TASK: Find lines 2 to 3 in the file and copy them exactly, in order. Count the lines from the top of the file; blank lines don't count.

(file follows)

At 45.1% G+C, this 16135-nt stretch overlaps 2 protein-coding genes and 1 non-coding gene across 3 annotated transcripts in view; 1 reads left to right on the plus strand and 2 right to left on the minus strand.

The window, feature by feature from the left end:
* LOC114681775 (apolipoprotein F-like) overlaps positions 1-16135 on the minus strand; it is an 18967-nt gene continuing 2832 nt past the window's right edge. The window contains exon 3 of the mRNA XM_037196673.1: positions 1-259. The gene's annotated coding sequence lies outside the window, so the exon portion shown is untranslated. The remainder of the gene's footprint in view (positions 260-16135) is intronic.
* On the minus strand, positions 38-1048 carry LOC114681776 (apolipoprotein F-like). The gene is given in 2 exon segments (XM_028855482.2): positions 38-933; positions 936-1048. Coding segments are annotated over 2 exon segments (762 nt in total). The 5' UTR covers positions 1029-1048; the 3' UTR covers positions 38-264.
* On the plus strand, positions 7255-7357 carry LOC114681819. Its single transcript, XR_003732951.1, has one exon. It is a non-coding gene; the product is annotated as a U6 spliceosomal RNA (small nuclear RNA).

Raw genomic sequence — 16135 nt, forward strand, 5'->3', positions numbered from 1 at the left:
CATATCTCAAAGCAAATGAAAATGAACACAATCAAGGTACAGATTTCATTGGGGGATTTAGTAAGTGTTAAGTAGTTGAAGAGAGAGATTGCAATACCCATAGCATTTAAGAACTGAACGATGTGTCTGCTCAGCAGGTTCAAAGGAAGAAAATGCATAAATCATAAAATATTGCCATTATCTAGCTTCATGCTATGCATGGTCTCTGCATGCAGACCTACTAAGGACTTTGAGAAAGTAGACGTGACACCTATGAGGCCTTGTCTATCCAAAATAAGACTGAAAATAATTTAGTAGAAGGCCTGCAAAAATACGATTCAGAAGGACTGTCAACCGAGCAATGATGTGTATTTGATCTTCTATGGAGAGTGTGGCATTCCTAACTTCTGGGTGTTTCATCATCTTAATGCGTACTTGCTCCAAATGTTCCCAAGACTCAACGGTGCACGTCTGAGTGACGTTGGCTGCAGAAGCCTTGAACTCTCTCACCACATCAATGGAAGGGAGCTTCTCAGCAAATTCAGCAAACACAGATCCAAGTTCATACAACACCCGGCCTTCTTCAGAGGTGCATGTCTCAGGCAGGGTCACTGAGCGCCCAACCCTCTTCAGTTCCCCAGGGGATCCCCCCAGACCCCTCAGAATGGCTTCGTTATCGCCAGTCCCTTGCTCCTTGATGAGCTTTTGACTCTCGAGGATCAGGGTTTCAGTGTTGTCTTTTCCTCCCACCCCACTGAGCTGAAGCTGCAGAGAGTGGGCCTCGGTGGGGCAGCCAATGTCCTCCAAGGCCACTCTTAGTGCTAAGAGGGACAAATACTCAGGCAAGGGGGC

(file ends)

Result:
The window, feature by feature from the left end:
* LOC114681775 (apolipoprotein F-like) overlaps positions 1-16135 on the minus strand; it is an 18967-nt gene continuing 2832 nt past the window's right edge. The window contains exon 3 of the mRNA XM_037196673.1: positions 1-259. The gene's annotated coding sequence lies outside the window, so the exon portion shown is untranslated. The remainder of the gene's footprint in view (positions 260-16135) is intronic.